Colorado transportation panel proposes tax and fee increases

| Monday, November 26, 2007

A special panel in Colorado is calling for five tax and fee increases to help pay for transportation projects throughout the state. They can be considered by the Legislature during the session that begins in January 2008.

The Blue Ribbon Transportation Commission appointed by Gov. Bill Ritter has decided the state should raise $1.5 billion a year for roads and transit. The group recommended the state boost a combination of fees and the fuel, sales and severance taxes, the Rocky Mountain News reported.

The state’s transportation budget is about $1 billion a year. It can be used for roads and other needs.

Commission members are calling for a 13-cent-per-gallon increase in the state’s fuel tax rates and a provision to allow it to increase annually with inflation. Currently, the diesel tax is 20.5 cents-per-gallon and the gas tax is 22 cents-per-gallon.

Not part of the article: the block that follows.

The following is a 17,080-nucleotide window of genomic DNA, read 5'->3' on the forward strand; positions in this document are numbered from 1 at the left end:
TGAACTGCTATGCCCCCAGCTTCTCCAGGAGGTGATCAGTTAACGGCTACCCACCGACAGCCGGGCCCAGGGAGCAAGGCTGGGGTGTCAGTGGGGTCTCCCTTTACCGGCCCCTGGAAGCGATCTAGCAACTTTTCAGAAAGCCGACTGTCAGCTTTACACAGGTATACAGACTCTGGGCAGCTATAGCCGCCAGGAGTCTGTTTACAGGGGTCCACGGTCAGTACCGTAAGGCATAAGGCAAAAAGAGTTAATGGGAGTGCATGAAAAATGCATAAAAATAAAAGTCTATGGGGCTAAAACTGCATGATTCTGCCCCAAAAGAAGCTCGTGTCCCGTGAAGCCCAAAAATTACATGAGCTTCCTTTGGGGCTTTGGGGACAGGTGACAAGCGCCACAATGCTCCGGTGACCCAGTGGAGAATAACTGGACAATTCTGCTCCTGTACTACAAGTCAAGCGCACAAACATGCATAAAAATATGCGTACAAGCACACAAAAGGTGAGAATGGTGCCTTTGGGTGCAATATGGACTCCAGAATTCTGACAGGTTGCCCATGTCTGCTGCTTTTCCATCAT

Another option being touted is to increase the sales and use tax by about one-third of a cent and boost the natural resources severance tax on companies that extract minerals from the ground by 1.7 percent. Increasing vehicle registration fees by $100 a year also has been suggested.

About $540 million of revenues would go for maintenance and safety efforts intended to increase road surfaces, reduce traffic congestion, fix shoulders and maintain bridges. Another $290 million would go for local projects while nearly $110 million would be used for transit and other projects.

The panel also recommended further study into a fee-per-mile-driven program for motorists. The program would replace charging a fuel tax.

Ritter must decide whether to pursue putting the tax-increase proposals on the 2008 ballot. Voters rejected the most recent attempt to raise the fuel tax in 1998.

The vehicle registration fee increase would not require voter approval.

To view other legislative activities of interest for Colorado in 2007, click here.

– By Keith Goble, state legislative editor
keith_goble@landlinemag.com

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